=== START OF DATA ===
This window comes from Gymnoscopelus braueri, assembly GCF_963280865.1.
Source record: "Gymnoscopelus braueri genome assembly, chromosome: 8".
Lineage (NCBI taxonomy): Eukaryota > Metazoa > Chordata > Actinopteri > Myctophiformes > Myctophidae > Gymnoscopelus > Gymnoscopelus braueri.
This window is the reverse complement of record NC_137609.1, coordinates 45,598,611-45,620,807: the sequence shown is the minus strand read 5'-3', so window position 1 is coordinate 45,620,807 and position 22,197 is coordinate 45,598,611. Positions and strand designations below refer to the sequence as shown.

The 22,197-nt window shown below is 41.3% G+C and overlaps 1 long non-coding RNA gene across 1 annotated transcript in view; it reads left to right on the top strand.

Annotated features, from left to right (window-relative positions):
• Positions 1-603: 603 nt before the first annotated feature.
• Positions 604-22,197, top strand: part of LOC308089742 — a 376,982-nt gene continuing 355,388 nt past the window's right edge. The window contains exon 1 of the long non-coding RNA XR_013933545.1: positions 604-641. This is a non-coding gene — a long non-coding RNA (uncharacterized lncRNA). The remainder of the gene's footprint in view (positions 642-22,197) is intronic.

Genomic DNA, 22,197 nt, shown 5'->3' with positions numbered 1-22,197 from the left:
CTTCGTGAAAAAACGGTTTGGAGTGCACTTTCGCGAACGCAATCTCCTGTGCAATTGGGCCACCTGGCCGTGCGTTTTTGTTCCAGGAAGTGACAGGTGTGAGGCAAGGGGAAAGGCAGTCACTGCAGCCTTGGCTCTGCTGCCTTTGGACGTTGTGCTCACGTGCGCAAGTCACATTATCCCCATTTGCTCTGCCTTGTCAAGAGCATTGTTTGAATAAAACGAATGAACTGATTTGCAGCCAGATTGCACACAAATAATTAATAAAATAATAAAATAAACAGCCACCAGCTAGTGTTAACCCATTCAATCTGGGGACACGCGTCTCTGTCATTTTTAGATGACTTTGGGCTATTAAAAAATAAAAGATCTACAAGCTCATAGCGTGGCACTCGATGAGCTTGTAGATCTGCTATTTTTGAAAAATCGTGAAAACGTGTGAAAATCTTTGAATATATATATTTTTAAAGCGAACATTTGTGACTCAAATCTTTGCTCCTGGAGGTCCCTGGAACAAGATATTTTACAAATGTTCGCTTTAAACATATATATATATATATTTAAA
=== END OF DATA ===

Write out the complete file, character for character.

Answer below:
This window comes from Gymnoscopelus braueri, assembly GCF_963280865.1.
Source record: "Gymnoscopelus braueri genome assembly, chromosome: 8".
Lineage (NCBI taxonomy): Eukaryota > Metazoa > Chordata > Actinopteri > Myctophiformes > Myctophidae > Gymnoscopelus > Gymnoscopelus braueri.
This window is the reverse complement of record NC_137609.1, coordinates 45,598,611-45,620,807: the sequence shown is the minus strand read 5'-3', so window position 1 is coordinate 45,620,807 and position 22,197 is coordinate 45,598,611. Positions and strand designations below refer to the sequence as shown.

The 22,197-nt window shown below is 41.3% G+C and overlaps 1 long non-coding RNA gene across 1 annotated transcript in view; it reads left to right on the top strand.

Annotated features, from left to right (window-relative positions):
• Positions 1-603: 603 nt before the first annotated feature.
• Positions 604-22,197, top strand: part of LOC308089742 — a 376,982-nt gene continuing 355,388 nt past the window's right edge. The window contains exon 1 of the long non-coding RNA XR_013933545.1: positions 604-641. This is a non-coding gene — a long non-coding RNA (uncharacterized lncRNA). The remainder of the gene's footprint in view (positions 642-22,197) is intronic.

Genomic DNA, 22,197 nt, shown 5'->3' with positions numbered 1-22,197 from the left:
CTTCGTGAAAAAACGGTTTGGAGTGCACTTTCGCGAACGCAATCTCCTGTGCAATTGGGCCACCTGGCCGTGCGTTTTTGTTCCAGGAAGTGACAGGTGTGAGGCAAGGGGAAAGGCAGTCACTGCAGCCTTGGCTCTGCTGCCTTTGGACGTTGTGCTCACGTGCGCAAGTCACATTATCCCCATTTGCTCTGCCTTGTCAAGAGCATTGTTTGAATAAAACGAATGAACTGATTTGCAGCCAGATTGCACACAAATAATTAATAAAATAATAAAATAAACAGCCACCAGCTAGTGTTAACCCATTCAATCTGGGGACACGCGTCTCTGTCATTTTTAGATGACTTTGGGCTATTAAAAAATAAAAGATCTACAAGCTCATAGCGTGGCACTCGATGAGCTTGTAGATCTGCTATTTTTGAAAAATCGTGAAAACGTGTGAAAATCTTTGAATATATATATTTTTAAAGCGAACATTTGTGACTCAAATCTTTGCTCCTGGAGGTCCCTGGAACAAGATATTTTACAAATGTTCGCTTTAAACATATATATATATATATTTAAA